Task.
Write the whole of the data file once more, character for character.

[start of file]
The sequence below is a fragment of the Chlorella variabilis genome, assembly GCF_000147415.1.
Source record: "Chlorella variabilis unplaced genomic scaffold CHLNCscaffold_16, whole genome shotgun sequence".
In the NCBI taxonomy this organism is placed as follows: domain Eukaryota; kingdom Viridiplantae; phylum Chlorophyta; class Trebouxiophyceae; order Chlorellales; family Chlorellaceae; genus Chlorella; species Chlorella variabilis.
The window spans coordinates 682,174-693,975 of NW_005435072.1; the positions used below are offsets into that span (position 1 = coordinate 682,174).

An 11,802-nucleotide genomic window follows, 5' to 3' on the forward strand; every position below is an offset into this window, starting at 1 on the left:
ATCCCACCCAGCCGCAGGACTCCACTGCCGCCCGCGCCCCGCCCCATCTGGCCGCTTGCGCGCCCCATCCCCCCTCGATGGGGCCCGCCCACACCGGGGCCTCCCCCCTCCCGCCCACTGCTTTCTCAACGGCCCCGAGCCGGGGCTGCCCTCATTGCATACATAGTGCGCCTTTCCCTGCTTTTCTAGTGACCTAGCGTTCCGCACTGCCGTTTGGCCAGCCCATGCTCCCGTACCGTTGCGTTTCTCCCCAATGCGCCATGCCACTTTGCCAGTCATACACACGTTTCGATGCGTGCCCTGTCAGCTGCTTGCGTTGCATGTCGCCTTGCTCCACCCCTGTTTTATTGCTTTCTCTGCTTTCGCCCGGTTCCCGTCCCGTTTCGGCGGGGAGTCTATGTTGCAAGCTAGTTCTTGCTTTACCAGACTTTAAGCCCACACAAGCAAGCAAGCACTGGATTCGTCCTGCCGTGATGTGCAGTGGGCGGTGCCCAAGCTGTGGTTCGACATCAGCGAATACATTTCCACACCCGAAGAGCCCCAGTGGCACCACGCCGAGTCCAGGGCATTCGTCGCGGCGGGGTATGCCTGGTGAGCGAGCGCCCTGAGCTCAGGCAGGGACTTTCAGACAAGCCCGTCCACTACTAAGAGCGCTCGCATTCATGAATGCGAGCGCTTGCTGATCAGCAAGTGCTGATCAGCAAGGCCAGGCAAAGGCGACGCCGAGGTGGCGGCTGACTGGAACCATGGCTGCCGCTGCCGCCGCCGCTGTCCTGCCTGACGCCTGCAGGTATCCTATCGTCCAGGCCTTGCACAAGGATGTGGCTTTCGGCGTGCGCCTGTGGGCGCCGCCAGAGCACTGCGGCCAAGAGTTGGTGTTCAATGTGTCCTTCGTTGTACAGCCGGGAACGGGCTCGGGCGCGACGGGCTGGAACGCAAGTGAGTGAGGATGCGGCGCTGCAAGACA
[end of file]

The sequence below is a fragment of the Chlorella variabilis genome, assembly GCF_000147415.1.
Source record: "Chlorella variabilis unplaced genomic scaffold CHLNCscaffold_16, whole genome shotgun sequence".
In the NCBI taxonomy this organism is placed as follows: domain Eukaryota; kingdom Viridiplantae; phylum Chlorophyta; class Trebouxiophyceae; order Chlorellales; family Chlorellaceae; genus Chlorella; species Chlorella variabilis.
The window spans coordinates 682,174-693,975 of NW_005435072.1; the positions used below are offsets into that span (position 1 = coordinate 682,174).

An 11,802-nucleotide genomic window follows, 5' to 3' on the forward strand; every position below is an offset into this window, starting at 1 on the left:
ATCCCACCCAGCCGCAGGACTCCACTGCCGCCCGCGCCCCGCCCCATCTGGCCGCTTGCGCGCCCCATCCCCCCTCGATGGGGCCCGCCCACACCGGGGCCTCCCCCCTCCCGCCCACTGCTTTCTCAACGGCCCCGAGCCGGGGCTGCCCTCATTGCATACATAGTGCGCCTTTCCCTGCTTTTCTAGTGACCTAGCGTTCCGCACTGCCGTTTGGCCAGCCCATGCTCCCGTACCGTTGCGTTTCTCCCCAATGCGCCATGCCACTTTGCCAGTCATACACACGTTTCGATGCGTGCCCTGTCAGCTGCTTGCGTTGCATGTCGCCTTGCTCCACCCCTGTTTTATTGCTTTCTCTGCTTTCGCCCGGTTCCCGTCCCGTTTCGGCGGGGAGTCTATGTTGCAAGCTAGTTCTTGCTTTACCAGACTTTAAGCCCACACAAGCAAGCAAGCACTGGATTCGTCCTGCCGTGATGTGCAGTGGGCGGTGCCCAAGCTGTGGTTCGACATCAGCGAATACATTTCCACACCCGAAGAGCCCCAGTGGCACCACGCCGAGTCCAGGGCATTCGTCGCGGCGGGGTATGCCTGGTGAGCGAGCGCCCTGAGCTCAGGCAGGGACTTTCAGACAAGCCCGTCCACTACTAAGAGCGCTCGCATTCATGAATGCGAGCGCTTGCTGATCAGCAAGTGCTGATCAGCAAGGCCAGGCAAAGGCGACGCCGAGGTGGCGGCTGACTGGAACCATGGCTGCCGCTGCCGCCGCCGCTGTCCTGCCTGACGCCTGCAGGTATCCTATCGTCCAGGCCTTGCACAAGGATGTGGCTTTCGGCGTGCGCCTGTGGGCGCCGCCAGAGCACTGCGGCCAAGAGTTGGTGTTCAATGTGTCCTTCGTTGTACAGCCGGGAACGGGCTCGGGCGCGACGGGCTGGAACGCAAGTGAGTGAGGATGCGGCGCTGCAAGACA